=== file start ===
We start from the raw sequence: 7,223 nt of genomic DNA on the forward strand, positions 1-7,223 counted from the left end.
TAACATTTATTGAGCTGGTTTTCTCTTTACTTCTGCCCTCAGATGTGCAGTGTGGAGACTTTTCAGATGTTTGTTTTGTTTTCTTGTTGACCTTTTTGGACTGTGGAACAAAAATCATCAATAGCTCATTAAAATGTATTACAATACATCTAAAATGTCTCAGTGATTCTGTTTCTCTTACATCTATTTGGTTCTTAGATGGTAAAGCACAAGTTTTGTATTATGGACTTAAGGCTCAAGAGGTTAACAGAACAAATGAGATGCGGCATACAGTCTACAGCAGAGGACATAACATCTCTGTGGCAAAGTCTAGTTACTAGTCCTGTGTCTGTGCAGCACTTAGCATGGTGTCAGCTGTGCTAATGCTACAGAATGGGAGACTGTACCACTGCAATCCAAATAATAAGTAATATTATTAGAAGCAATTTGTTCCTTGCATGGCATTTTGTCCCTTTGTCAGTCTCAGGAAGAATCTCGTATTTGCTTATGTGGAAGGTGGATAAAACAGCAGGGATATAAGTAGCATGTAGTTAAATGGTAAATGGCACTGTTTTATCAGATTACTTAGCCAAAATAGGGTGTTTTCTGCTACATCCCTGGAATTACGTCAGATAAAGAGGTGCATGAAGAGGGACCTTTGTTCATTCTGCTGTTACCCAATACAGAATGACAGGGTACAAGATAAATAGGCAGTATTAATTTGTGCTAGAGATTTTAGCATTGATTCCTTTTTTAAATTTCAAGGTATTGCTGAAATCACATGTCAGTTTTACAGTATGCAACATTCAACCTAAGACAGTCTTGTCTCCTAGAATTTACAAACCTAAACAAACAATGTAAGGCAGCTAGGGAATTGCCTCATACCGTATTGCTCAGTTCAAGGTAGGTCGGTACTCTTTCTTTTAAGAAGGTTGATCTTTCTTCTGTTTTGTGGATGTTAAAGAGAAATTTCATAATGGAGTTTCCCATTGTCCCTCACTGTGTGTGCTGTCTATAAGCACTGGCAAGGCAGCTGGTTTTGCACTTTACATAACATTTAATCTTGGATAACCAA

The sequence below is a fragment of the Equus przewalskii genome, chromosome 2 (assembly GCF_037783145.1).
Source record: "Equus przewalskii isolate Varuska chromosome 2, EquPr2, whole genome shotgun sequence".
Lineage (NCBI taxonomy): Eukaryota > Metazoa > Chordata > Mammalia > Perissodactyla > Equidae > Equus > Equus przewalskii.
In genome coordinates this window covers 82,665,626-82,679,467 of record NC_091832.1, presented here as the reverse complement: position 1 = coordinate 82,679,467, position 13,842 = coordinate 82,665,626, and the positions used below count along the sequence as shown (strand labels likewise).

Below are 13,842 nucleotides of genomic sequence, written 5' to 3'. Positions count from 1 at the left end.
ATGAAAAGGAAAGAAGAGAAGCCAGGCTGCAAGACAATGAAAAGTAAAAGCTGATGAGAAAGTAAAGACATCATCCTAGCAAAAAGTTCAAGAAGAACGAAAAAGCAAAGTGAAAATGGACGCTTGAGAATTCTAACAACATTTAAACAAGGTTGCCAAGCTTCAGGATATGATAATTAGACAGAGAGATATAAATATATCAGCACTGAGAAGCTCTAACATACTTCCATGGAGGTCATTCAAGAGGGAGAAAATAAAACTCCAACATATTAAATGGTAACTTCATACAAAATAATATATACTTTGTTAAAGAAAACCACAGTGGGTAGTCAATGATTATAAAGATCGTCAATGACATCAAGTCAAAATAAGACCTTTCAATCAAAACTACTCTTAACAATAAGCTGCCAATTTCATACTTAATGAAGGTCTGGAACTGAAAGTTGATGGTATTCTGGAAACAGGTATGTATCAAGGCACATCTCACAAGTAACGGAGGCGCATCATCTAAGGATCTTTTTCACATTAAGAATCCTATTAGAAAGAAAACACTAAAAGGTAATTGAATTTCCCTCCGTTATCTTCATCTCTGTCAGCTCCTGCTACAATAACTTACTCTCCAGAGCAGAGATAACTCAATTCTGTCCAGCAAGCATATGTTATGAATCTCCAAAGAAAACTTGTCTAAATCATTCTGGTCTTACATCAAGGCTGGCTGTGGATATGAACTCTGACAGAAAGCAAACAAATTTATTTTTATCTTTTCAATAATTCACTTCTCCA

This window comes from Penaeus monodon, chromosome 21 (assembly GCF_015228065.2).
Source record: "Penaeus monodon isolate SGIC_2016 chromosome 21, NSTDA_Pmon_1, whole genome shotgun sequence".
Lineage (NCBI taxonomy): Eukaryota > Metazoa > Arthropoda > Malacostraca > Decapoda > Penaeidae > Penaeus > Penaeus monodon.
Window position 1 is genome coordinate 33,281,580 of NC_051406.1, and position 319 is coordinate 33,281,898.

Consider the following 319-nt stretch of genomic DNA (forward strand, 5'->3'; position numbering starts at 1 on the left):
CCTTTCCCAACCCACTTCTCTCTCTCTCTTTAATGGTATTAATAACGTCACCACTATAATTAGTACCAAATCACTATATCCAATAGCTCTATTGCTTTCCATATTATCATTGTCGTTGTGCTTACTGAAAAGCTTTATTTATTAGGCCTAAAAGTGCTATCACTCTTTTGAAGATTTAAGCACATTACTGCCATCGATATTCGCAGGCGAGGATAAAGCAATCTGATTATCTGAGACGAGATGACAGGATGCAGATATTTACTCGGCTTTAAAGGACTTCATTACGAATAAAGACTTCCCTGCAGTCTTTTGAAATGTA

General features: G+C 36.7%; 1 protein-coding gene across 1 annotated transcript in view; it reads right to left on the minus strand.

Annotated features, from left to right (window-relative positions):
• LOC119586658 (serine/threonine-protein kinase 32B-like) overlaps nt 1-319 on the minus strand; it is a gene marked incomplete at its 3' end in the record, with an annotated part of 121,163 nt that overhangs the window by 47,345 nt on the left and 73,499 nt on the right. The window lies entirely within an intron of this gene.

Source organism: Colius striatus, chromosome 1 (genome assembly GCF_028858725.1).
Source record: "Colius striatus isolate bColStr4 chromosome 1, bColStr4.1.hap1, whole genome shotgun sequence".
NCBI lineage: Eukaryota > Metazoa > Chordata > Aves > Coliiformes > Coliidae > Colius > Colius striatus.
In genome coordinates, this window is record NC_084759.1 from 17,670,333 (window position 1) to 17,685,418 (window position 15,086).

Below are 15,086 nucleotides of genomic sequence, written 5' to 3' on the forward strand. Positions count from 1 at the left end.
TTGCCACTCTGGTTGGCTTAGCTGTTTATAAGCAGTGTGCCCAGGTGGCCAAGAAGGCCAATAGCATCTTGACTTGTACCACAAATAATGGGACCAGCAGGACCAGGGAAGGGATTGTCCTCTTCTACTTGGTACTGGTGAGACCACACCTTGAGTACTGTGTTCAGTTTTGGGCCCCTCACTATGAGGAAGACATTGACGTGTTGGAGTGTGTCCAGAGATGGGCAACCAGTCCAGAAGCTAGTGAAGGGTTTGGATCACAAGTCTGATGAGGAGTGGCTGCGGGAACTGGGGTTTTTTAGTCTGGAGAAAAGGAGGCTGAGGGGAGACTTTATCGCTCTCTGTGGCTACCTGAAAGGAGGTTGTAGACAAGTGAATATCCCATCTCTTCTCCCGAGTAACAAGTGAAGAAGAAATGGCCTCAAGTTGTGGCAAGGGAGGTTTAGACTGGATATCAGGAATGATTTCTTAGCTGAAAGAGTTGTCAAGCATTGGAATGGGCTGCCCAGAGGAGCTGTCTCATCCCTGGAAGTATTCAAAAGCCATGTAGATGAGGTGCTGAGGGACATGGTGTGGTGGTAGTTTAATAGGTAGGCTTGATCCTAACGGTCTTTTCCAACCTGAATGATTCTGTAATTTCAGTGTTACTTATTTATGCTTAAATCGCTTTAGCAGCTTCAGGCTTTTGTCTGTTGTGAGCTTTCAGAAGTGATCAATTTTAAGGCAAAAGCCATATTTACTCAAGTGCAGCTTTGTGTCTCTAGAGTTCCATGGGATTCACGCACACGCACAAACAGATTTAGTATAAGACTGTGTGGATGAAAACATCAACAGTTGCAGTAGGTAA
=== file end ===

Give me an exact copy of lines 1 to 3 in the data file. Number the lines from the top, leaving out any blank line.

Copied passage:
We start from the raw sequence: 7,223 nt of genomic DNA on the forward strand, positions 1-7,223 counted from the left end.
TAACATTTATTGAGCTGGTTTTCTCTTTACTTCTGCCCTCAGATGTGCAGTGTGGAGACTTTTCAGATGTTTGTTTTGTTTTCTTGTTGACCTTTTTGGACTGTGGAACAAAAATCATCAATAGCTCATTAAAATGTATTACAATACATCTAAAATGTCTCAGTGATTCTGTTTCTCTTACATCTATTTGGTTCTTAGATGGTAAAGCACAAGTTTTGTATTATGGACTTAAGGCTCAAGAGGTTAACAGAACAAATGAGATGCGGCATACAGTCTACAGCAGAGGACATAACATCTCTGTGGCAAAGTCTAGTTACTAGTCCTGTGTCTGTGCAGCACTTAGCATGGTGTCAGCTGTGCTAATGCTACAGAATGGGAGACTGTACCACTGCAATCCAAATAATAAGTAATATTATTAGAAGCAATTTGTTCCTTGCATGGCATTTTGTCCCTTTGTCAGTCTCAGGAAGAATCTCGTATTTGCTTATGTGGAAGGTGGATAAAACAGCAGGGATATAAGTAGCATGTAGTTAAATGGTAAATGGCACTGTTTTATCAGATTACTTAGCCAAAATAGGGTGTTTTCTGCTACATCCCTGGAATTACGTCAGATAAAGAGGTGCATGAAGAGGGACCTTTGTTCATTCTGCTGTTACCCAATACAGAATGACAGGGTACAAGATAAATAGGCAGTATTAATTTGTGCTAGAGATTTTAGCATTGATTCCTTTTTTAAATTTCAAGGTATTGCTGAAATCACATGTCAGTTTTACAGTATGCAACATTCAACCTAAGACAGTCTTGTCTCCTAGAATTTACAAACCTAAACAAACAATGTAAGGCAGCTAGGGAATTGCCTCATACCGTATTGCTCAGTTCAAGGTAGGTCGGTACTCTTTCTTTTAAGAAGGTTGATCTTTCTTCTGTTTTGTGGATGTTAAAGAGAAATTTCATAATGGAGTTTCCCATTGTCCCTCACTGTGTGTGCTGTCTATAAGCACTGGCAAGGCAGCTGGTTTTGCACTTTACATAACATTTAATCTTGGATAACCAA

The sequence below is a fragment of the Equus przewalskii genome, chromosome 2 (assembly GCF_037783145.1).